Newbie and Robert: Italy, yes, I think it's interchangeable. It could be translated either way. Technically 'lady' and 'woman' mean the same thing. But in American English, 'lady' has acquired some negative connotations that are difficult to explain to a non-native speaker. "Lady" can imply someone older (which some find offensive because they are silly!), or even imply something like "lady of the night" (an old-fashioned term for a prostitute). It's not terribly polite to call someone a lady. A child might refer to an unknown female as a "lady", but if you are talking about a specific person, "woman" is far preferred. In current, 2016 American English, a grown woman is even more likely to be called a "girl" than "lady". I am speaking of very very minor differences. A strange idiom. It's almost like slang. No one will be offended if you are a non-native English speaker and say 'lady'. (Oddly, "ladies" is ok for a group of women. That is another discussion!) I am sorry if this is too detailed for this board. I'm new. :)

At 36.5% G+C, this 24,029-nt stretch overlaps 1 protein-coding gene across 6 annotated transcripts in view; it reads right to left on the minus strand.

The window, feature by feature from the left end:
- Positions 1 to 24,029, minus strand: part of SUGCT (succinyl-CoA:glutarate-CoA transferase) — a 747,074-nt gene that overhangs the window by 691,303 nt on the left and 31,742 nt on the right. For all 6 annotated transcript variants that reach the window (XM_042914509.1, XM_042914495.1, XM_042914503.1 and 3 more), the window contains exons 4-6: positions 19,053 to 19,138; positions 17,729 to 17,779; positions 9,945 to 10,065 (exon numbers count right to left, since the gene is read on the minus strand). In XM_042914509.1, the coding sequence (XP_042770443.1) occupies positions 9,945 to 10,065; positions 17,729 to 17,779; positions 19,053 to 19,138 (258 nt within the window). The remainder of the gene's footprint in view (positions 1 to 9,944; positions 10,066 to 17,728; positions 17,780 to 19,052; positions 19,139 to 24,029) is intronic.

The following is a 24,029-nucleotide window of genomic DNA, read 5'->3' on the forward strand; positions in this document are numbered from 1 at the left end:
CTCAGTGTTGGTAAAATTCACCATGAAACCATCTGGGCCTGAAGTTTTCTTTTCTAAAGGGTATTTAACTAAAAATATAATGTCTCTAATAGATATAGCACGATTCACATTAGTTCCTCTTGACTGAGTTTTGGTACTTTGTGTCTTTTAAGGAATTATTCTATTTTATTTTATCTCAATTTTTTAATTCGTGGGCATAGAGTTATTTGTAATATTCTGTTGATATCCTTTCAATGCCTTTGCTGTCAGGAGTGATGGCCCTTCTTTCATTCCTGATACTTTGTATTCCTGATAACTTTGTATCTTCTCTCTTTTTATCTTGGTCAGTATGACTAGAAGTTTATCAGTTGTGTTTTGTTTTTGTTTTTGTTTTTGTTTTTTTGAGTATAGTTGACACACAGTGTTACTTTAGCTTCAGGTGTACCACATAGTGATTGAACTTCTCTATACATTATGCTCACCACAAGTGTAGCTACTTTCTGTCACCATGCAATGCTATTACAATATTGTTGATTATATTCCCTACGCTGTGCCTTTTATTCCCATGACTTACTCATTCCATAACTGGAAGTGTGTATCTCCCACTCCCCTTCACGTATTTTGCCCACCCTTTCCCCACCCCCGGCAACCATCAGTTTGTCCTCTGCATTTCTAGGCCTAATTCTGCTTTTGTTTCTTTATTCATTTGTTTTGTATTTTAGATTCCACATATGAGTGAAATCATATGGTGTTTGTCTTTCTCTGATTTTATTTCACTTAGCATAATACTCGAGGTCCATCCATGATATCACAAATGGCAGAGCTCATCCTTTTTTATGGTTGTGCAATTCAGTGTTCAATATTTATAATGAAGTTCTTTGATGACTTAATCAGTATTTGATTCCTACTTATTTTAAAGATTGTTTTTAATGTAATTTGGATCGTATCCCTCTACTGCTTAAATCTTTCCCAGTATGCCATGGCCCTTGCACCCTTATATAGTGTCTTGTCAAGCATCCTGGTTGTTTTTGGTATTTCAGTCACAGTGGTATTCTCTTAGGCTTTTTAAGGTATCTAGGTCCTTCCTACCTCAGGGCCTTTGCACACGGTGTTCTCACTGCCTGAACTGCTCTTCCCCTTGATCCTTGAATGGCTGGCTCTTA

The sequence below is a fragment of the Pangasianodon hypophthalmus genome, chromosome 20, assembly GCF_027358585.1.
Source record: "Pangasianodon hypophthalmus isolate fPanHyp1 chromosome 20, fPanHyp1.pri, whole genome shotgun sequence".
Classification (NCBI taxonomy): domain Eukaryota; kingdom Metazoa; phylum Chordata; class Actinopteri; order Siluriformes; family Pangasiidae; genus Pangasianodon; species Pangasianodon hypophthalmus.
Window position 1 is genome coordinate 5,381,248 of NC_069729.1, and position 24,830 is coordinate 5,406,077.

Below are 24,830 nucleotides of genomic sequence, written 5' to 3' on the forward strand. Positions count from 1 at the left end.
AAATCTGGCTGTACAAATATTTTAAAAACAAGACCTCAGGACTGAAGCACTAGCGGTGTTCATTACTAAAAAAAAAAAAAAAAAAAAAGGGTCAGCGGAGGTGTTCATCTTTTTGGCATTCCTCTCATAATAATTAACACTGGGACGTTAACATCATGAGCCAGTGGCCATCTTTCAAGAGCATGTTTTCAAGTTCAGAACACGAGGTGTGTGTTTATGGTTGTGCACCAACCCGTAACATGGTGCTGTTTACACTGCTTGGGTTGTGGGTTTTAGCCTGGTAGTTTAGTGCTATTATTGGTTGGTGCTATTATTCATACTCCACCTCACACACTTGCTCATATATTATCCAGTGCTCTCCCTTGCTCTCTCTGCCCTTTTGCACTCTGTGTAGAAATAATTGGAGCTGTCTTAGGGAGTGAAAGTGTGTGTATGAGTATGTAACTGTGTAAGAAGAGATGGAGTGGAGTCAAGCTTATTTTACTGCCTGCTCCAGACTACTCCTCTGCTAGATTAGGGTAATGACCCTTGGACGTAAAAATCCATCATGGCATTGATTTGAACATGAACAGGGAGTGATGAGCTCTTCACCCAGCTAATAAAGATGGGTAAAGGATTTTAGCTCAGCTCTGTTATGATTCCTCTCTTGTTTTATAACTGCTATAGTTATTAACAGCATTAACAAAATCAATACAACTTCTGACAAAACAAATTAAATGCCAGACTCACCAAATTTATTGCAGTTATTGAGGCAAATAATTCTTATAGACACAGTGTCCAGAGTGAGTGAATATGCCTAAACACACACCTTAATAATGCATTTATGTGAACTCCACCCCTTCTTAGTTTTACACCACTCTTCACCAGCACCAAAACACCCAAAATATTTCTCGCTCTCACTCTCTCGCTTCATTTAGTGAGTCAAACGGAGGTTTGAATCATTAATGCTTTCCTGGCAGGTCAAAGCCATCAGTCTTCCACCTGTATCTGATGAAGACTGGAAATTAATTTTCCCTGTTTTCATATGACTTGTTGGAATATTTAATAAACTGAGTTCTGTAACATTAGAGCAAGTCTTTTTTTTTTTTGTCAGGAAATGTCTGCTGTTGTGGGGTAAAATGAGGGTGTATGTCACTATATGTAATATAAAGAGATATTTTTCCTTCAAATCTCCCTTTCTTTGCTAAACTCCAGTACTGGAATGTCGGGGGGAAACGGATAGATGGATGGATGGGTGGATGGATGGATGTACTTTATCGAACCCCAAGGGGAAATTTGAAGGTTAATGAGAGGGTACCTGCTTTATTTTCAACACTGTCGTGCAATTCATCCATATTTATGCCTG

@ JamesIainC , I'm no good at hearing the language when spoken rapidly, so maybe it is easier to each of the two words alone, to start. It's a slight difference, 'eh' or 'ah' each pronounced with a cut at the end, not quite a full syllable. Almost like if the vowel e "ehhh" vs "ahhh" but that syllable is cut off abruptly. I think it is the speed more than the actual sound, and that does not have a good counterpoint in the English language.
I also think the syllable cuts off just a little shorter in 'donne', also. I'm talking tiny differences, though. If you're trying to speak, I don't think the listener would mind too much if you emphasized the EH or the AH, either one slower, to make yourself clear.
That's the best I can explain the sounds. Sorry I have no recorder for you.
Now, if you're listening to rapid talk... Well all I say is.... good luck! :D